I’m of the classic “two minds” dilemma with Chuunibyou. There are times when it really makes me laugh, and there are times when I just want to slip decaf into the espresso machine at Kyoto Animation. They really are shameless, these people – they’re experts at creating anime in a style that’s been often imitated, never equaled, and it really seems to me that they’re far too much in love with chasing their own tail for anyone’s good. But credit where it’s due – this is pretty slick stuff, as always. I think my gut reaction that Chuunibyou was a style I don’t especially like done especially well is pretty close to the mark.
That doesn’t mean I can’t enjoy it – and this show is definitely working for me on the superficially comic level. It’s funny a lot of the time, and occasionally very funny – and the Mabinogions of the world are thick with anime comedies that never manage that. I can’t help but laugh when Dekomori (miraculously, a character who makes Rikka look competent and sane) says she wants to eat curry in the other world, or when Rikka creates a magic circle out of Christmas lights. As a madcap physical comedy Chuunibyou is well above-average and its fearlessness about going big pays off. Where I wish it would tone it down is in the excessive moe pandering, which too often becomes self-serving and smug. Yes, we know – you’re great at it, you don’t have to prove it anymore.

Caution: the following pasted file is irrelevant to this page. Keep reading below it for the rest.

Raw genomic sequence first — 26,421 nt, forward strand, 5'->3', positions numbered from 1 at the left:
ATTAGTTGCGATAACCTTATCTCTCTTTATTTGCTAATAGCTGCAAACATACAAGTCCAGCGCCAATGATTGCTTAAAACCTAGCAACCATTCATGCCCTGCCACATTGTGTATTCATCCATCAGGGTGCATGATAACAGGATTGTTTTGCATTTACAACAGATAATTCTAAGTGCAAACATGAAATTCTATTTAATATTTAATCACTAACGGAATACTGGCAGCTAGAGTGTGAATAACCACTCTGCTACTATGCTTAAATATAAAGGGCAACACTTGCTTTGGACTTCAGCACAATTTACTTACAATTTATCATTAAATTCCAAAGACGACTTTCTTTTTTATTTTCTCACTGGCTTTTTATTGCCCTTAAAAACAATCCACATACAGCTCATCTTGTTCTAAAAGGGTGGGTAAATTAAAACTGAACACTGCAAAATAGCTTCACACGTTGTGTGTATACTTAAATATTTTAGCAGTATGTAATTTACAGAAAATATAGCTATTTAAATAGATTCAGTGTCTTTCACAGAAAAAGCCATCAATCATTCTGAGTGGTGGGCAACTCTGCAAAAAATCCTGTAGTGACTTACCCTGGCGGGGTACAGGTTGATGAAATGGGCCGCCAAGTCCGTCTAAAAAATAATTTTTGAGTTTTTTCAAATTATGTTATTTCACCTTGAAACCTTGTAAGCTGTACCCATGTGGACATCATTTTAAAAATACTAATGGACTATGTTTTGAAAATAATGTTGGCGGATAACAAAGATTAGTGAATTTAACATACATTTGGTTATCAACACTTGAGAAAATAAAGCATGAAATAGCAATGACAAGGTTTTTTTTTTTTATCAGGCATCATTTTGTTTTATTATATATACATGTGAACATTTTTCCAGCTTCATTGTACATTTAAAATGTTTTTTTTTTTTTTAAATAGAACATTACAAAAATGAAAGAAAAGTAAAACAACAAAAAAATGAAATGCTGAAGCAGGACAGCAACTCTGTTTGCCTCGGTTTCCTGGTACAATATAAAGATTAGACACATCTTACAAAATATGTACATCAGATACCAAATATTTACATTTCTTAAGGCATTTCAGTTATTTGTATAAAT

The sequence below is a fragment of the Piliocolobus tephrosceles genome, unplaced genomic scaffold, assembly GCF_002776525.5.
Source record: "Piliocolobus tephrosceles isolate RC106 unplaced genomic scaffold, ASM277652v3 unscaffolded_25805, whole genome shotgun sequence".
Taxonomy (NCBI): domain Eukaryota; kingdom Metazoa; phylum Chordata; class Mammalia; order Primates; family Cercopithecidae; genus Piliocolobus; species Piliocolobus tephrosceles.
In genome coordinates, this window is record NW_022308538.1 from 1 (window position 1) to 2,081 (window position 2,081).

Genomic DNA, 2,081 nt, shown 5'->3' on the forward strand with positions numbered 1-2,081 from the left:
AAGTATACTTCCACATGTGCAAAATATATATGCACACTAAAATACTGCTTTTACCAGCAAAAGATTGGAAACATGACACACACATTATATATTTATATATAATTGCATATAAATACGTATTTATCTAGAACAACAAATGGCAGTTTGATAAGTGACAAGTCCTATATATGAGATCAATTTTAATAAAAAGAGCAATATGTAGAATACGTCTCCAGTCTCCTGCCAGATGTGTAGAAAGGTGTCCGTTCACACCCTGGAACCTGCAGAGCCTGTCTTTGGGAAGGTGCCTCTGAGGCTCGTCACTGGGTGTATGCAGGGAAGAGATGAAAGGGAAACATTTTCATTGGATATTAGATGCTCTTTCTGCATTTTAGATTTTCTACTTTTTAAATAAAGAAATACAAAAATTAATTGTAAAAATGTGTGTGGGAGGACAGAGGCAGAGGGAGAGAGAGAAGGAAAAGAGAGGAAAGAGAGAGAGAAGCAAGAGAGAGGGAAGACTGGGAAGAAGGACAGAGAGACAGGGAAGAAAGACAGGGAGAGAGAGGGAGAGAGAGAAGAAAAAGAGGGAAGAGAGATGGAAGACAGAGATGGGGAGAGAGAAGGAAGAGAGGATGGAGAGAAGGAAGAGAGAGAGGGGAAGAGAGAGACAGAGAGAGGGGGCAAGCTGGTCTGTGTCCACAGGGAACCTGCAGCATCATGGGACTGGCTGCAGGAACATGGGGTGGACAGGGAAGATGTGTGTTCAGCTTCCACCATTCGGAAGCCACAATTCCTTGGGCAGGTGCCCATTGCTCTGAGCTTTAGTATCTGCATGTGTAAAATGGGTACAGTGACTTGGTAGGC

As a character comedy, I remain somewhat ambivalent, though I think the central message of the show is certainly fine. There are secrets in all of our pasts we’d rather not have the world know about, and that’s certainly never more urgent than when we’re 16 and on the cusp of adulthood. The gap between 14 and 16 can seem a millimeter wide one moment and a parsec (I was a sci-fi Chuunibyou, you know) the next, and Yuuta’s struggle with himself isn’t a bad thing to build a show around, especially when you have interesting developments like the reveal (which sharper eyes than mine picked up last week) that Nibutani has a Chuunibyou past herself are included in the mix. I liked her Jekyll/Hyde transformations – I like her character generally, and think the show is better when she’s added to the mix. It just feels to me as if the two aims of the show – the completely farcical comedy and the semi-poignant reflection on adolescence – are working at crossed-purposes for now, with the former winning out. A really great writer could make the two work in harmony with each other, but I’m not seeing writing of that caliber here yet.